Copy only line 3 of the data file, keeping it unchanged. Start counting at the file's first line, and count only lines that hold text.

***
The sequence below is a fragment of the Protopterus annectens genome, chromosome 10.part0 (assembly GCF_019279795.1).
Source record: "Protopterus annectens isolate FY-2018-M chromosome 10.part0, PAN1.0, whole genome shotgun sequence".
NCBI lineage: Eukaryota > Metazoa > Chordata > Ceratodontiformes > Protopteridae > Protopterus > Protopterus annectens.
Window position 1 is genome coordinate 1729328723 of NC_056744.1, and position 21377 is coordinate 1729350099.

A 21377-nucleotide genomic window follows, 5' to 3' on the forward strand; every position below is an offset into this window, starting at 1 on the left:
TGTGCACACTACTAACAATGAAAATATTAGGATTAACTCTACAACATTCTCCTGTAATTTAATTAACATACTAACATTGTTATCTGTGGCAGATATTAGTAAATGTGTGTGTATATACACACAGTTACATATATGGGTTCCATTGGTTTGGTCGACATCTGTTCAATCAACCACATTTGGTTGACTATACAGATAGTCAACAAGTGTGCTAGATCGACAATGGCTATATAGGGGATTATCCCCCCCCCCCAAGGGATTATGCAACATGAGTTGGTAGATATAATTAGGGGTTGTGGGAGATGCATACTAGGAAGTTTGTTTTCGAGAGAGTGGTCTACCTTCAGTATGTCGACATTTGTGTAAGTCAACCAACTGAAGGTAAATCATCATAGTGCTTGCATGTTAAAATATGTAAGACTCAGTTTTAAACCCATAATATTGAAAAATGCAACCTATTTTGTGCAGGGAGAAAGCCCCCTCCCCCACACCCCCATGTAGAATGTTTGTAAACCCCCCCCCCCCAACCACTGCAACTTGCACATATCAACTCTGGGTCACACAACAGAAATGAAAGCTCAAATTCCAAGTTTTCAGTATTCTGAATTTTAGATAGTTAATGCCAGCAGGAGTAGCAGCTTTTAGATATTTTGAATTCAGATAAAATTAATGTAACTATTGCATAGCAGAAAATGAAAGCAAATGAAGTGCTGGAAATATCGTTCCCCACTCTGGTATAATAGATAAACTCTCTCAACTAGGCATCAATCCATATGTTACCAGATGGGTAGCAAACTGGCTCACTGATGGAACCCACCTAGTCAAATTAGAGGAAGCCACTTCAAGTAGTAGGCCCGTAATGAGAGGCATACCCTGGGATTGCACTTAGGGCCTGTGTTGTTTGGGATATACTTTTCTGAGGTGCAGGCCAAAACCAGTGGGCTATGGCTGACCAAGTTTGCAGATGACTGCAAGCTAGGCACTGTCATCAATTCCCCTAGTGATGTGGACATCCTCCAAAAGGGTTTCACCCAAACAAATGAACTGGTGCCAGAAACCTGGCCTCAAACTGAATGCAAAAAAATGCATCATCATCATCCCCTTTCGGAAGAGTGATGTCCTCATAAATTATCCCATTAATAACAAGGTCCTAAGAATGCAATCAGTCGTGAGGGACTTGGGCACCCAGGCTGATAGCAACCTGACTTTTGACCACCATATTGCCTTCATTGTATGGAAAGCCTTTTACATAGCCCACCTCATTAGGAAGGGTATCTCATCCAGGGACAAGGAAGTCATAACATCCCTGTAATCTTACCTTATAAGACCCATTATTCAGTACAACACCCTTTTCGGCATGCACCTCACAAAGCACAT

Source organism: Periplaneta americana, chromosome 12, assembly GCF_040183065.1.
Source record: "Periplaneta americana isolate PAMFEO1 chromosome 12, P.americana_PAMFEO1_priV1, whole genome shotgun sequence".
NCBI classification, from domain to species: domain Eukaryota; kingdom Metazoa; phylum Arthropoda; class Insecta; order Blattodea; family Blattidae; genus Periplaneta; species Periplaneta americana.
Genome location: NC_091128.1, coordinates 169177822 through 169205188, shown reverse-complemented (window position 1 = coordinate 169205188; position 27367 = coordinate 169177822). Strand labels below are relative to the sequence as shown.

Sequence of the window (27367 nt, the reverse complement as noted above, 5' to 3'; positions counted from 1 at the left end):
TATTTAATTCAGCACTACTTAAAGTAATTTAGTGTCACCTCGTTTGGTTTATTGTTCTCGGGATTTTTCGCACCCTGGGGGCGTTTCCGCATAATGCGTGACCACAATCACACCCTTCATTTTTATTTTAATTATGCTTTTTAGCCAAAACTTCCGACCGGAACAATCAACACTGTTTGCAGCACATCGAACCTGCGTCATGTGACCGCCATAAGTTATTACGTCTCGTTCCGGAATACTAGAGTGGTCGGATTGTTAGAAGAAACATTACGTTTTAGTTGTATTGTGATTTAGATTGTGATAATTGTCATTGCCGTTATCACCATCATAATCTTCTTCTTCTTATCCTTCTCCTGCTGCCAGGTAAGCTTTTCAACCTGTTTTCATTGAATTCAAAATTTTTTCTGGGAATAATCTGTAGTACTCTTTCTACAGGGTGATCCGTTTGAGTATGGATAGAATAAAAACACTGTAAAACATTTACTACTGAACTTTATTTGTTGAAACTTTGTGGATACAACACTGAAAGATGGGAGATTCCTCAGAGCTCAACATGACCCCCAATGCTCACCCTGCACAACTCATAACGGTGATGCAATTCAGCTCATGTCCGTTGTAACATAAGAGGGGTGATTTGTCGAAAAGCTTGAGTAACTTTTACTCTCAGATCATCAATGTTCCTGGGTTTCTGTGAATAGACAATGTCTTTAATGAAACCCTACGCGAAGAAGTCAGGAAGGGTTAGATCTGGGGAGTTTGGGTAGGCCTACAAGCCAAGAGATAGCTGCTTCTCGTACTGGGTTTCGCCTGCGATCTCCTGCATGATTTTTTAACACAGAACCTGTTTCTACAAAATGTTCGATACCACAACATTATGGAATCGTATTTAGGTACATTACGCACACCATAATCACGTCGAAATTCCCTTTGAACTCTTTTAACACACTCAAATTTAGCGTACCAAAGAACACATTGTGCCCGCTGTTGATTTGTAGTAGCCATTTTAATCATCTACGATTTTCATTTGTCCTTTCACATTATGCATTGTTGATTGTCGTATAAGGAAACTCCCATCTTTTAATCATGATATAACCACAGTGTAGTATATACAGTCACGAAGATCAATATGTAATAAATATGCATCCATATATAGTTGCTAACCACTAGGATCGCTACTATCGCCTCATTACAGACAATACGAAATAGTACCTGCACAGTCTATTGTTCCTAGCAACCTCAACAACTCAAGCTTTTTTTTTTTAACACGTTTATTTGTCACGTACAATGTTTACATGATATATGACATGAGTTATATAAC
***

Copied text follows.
NCBI lineage: Eukaryota > Metazoa > Chordata > Ceratodontiformes > Protopteridae > Protopterus > Protopterus annectens.